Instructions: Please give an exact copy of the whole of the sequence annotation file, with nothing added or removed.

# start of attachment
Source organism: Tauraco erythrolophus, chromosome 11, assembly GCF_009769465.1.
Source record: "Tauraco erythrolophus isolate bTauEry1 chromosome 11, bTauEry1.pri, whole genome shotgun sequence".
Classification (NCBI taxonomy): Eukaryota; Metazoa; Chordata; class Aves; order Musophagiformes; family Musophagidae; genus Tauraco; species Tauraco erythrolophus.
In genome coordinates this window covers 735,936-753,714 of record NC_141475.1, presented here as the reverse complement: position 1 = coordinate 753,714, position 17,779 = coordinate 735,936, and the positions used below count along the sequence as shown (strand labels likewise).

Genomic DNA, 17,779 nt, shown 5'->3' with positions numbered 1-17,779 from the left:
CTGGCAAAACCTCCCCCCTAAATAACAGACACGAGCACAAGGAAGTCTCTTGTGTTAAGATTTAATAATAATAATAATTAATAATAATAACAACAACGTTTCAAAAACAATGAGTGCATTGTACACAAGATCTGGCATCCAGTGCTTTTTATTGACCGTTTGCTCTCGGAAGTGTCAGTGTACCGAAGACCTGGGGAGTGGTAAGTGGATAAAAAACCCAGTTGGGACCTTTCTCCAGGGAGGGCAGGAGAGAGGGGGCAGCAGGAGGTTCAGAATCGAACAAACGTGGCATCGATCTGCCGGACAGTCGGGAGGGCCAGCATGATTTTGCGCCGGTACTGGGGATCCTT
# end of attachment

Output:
Source organism: Tauraco erythrolophus, chromosome 11, assembly GCF_009769465.1.
Source record: "Tauraco erythrolophus isolate bTauEry1 chromosome 11, bTauEry1.pri, whole genome shotgun sequence".
Classification (NCBI taxonomy): Eukaryota; Metazoa; Chordata; class Aves; order Musophagiformes; family Musophagidae; genus Tauraco; species Tauraco erythrolophus.
In genome coordinates this window covers 735,936-753,714 of record NC_141475.1, presented here as the reverse complement: position 1 = coordinate 753,714, position 17,779 = coordinate 735,936, and the positions used below count along the sequence as shown (strand labels likewise).

Genomic DNA, 17,779 nt, shown 5'->3' with positions numbered 1-17,779 from the left:
CTGGCAAAACCTCCCCCCTAAATAACAGACACGAGCACAAGGAAGTCTCTTGTGTTAAGATTTAATAATAATAATAATTAATAATAATAACAACAACGTTTCAAAAACAATGAGTGCATTGTACACAAGATCTGGCATCCAGTGCTTTTTATTGACCGTTTGCTCTCGGAAGTGTCAGTGTACCGAAGACCTGGGGAGTGGTAAGTGGATAAAAAACCCAGTTGGGACCTTTCTCCAGGGAGGGCAGGAGAGAGGGGGCAGCAGGAGGTTCAGAATCGAACAAACGTGGCATCGATCTGCCGGACAGTCGGGAGGGCCAGCATGATTTTGCGCCGGTACTGGGGATCCTT